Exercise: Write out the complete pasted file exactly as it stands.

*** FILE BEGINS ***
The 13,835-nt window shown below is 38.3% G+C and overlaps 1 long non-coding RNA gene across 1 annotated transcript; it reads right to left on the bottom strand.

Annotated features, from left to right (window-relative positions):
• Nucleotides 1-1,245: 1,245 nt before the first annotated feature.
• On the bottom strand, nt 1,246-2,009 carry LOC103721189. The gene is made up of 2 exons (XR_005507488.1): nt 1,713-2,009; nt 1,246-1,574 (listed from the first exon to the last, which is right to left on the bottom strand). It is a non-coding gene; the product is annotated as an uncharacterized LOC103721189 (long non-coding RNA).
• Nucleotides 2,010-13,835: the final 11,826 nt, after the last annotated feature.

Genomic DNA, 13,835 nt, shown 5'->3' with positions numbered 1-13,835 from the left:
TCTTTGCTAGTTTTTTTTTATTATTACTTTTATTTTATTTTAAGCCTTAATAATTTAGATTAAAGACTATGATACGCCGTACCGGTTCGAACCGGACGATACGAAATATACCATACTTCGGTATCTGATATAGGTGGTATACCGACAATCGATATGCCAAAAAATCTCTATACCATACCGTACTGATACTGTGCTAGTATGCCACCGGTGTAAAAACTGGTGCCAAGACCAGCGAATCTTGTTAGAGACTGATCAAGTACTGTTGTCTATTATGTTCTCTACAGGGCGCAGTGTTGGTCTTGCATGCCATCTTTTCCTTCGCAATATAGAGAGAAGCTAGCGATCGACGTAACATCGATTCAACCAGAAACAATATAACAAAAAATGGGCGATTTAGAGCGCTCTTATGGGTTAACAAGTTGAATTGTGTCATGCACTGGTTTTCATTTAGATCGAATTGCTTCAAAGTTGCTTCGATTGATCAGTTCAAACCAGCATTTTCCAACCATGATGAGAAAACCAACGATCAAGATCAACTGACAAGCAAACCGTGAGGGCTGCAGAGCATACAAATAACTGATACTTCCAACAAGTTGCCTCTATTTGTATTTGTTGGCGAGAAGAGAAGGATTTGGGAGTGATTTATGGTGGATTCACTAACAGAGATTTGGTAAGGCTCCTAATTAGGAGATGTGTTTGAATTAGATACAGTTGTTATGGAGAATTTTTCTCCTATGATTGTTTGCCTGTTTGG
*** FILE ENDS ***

The 13,835-nt window shown below is 38.3% G+C and overlaps 1 long non-coding RNA gene across 1 annotated transcript; it reads right to left on the bottom strand.

Annotated features, from left to right (window-relative positions):
• Nucleotides 1-1,245: 1,245 nt before the first annotated feature.
• On the bottom strand, nt 1,246-2,009 carry LOC103721189. The gene is made up of 2 exons (XR_005507488.1): nt 1,713-2,009; nt 1,246-1,574 (listed from the first exon to the last, which is right to left on the bottom strand). It is a non-coding gene; the product is annotated as an uncharacterized LOC103721189 (long non-coding RNA).
• Nucleotides 2,010-13,835: the final 11,826 nt, after the last annotated feature.

Genomic DNA, 13,835 nt, shown 5'->3' with positions numbered 1-13,835 from the left:
TCTTTGCTAGTTTTTTTTTATTATTACTTTTATTTTATTTTAAGCCTTAATAATTTAGATTAAAGACTATGATACGCCGTACCGGTTCGAACCGGACGATACGAAATATACCATACTTCGGTATCTGATATAGGTGGTATACCGACAATCGATATGCCAAAAAATCTCTATACCATACCGTACTGATACTGTGCTAGTATGCCACCGGTGTAAAAACTGGTGCCAAGACCAGCGAATCTTGTTAGAGACTGATCAAGTACTGTTGTCTATTATGTTCTCTACAGGGCGCAGTGTTGGTCTTGCATGCCATCTTTTCCTTCGCAATATAGAGAGAAGCTAGCGATCGACGTAACATCGATTCAACCAGAAACAATATAACAAAAAATGGGCGATTTAGAGCGCTCTTATGGGTTAACAAGTTGAATTGTGTCATGCACTGGTTTTCATTTAGATCGAATTGCTTCAAAGTTGCTTCGATTGATCAGTTCAAACCAGCATTTTCCAACCATGATGAGAAAACCAACGATCAAGATCAACTGACAAGCAAACCGTGAGGGCTGCAGAGCATACAAATAACTGATACTTCCAACAAGTTGCCTCTATTTGTATTTGTTGGCGAGAAGAGAAGGATTTGGGAGTGATTTATGGTGGATTCACTAACAGAGATTTGGTAAGGCTCCTAATTAGGAGATGTGTTTGAATTAGATACAGTTGTTATGGAGAATTTTTCTCCTATGATTGTTTGCCTGTTTGG